To finish the Hemi cylinder head set up, Brown could use any Windsor 351 intake manifold. However, on a 9.2 inch deck block, the choices for Windsor intake manifolds are slim, so Brown used a 9.5 inch deck Holley Hi-Ram.


“I did that for two reasons ¬– to keep from having to modify the intake manifold flanges, and because a taller port will make more power and run better.”

Fully assembled, the small block Ford Hemi engine was ready for competition. The Race Engine Challenge was split into two classes – an inline valve class and a canted valve/Hemi class, which Brown ran in. The five-day event featured multiple dyno runs per day with the two top engines battling each other on the final day. Each competitor was given the opportunity to make up to 10 dyno runs with the average of their three best runs giving them their score.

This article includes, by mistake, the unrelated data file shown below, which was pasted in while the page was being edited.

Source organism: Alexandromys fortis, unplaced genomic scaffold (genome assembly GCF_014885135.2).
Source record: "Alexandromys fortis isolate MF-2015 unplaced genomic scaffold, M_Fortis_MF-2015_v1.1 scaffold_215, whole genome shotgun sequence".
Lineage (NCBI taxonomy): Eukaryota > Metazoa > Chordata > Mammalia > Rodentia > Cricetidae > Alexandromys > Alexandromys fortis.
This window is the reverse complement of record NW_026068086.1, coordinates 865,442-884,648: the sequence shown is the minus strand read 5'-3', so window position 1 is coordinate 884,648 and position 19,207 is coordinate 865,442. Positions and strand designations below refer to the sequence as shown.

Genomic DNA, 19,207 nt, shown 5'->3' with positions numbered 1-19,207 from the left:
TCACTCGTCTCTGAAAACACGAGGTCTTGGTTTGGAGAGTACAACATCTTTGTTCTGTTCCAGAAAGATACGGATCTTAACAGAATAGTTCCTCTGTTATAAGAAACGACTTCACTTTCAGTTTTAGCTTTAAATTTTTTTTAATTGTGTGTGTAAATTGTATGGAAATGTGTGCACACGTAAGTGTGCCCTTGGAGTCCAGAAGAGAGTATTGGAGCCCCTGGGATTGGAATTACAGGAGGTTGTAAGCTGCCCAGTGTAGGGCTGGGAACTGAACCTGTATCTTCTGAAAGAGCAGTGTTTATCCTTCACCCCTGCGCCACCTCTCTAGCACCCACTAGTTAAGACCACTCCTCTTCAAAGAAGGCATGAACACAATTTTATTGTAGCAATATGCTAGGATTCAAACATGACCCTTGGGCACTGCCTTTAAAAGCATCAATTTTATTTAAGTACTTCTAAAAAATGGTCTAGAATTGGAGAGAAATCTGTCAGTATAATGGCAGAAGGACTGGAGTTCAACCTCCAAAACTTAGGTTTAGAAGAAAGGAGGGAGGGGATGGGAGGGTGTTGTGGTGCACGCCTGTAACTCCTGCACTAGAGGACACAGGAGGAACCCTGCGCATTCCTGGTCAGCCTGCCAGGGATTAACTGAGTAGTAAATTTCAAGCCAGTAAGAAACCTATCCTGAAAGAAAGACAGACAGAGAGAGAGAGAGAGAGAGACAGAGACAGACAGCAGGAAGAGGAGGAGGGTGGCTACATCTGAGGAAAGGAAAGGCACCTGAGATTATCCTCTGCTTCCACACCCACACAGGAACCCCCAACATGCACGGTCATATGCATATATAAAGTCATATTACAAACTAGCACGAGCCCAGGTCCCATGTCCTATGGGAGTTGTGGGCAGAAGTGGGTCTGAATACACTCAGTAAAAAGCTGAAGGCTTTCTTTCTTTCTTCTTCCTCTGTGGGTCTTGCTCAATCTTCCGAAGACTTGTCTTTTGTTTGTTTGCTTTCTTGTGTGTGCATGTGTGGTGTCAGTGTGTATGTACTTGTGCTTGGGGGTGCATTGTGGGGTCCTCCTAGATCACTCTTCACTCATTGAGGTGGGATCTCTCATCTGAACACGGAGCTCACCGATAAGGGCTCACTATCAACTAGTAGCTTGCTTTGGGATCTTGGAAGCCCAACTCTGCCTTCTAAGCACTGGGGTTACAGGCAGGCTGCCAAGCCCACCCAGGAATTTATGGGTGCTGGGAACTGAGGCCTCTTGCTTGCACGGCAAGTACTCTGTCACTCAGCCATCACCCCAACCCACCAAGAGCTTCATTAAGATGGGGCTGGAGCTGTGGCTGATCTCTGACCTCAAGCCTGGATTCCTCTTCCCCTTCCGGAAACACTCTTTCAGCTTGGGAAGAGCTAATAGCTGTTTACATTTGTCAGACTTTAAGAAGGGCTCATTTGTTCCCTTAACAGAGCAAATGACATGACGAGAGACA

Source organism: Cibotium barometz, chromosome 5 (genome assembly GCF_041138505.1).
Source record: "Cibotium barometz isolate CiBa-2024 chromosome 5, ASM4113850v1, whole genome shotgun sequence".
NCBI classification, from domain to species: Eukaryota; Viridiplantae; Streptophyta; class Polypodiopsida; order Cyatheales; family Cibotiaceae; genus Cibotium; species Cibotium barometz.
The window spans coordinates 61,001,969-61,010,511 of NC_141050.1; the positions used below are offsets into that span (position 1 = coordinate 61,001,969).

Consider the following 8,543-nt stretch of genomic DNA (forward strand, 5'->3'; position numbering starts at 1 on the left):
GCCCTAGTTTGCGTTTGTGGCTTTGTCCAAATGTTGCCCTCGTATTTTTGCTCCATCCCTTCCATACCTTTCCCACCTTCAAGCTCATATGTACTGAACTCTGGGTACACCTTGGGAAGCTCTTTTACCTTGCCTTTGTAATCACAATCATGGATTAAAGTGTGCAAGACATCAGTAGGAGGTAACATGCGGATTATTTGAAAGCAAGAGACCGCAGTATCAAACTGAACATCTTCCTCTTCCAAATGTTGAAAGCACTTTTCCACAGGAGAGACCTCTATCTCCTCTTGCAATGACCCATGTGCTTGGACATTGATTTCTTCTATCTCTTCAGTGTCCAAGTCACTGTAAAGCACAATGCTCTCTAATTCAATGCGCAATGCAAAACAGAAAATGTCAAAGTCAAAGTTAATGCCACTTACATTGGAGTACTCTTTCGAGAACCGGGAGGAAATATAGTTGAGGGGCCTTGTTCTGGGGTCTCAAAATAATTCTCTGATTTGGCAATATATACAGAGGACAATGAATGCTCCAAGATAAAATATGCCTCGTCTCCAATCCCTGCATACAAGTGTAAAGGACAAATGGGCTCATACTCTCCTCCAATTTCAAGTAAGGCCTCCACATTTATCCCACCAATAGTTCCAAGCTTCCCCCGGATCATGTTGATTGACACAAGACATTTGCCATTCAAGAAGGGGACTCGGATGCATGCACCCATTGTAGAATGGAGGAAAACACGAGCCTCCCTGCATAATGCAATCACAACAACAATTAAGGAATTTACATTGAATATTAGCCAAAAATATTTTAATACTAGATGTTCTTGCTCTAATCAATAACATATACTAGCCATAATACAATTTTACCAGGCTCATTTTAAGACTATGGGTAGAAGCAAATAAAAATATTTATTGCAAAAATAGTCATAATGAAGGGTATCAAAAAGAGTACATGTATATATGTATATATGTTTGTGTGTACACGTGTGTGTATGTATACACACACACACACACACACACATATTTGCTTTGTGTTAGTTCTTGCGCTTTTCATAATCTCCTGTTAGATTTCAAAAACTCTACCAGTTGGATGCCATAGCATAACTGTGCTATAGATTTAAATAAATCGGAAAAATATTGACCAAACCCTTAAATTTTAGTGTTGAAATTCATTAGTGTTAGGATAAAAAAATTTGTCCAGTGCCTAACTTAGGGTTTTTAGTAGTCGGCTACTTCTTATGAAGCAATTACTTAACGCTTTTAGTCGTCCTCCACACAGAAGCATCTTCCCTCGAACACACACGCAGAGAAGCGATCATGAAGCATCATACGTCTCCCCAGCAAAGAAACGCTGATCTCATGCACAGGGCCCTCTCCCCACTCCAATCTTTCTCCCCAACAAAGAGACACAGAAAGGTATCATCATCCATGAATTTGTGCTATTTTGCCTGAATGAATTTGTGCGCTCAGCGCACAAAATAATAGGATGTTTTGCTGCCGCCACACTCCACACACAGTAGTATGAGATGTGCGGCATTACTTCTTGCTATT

Brown’s peak numbers were 775 horsepower and 622 pound feet of torque and his average horsepower was 642. Those numbers gave Brown the victory.

“I went there feeling like I had as good, if not the best engine in the contest to win,” Brown says. “It just doesn’t get better than winning a competition, especially winning the first one of its kind! Better than that was winning it with a product I manufacture and sell myself. Having my own product in the competition and winning with it means more than just winning. It was certainly a boost for my business and in the confidence and abilities of my product to perform.”


Thanks to our sponsors PennGrade, Scat Crankshafts and Elring.

Engine Builder Magazine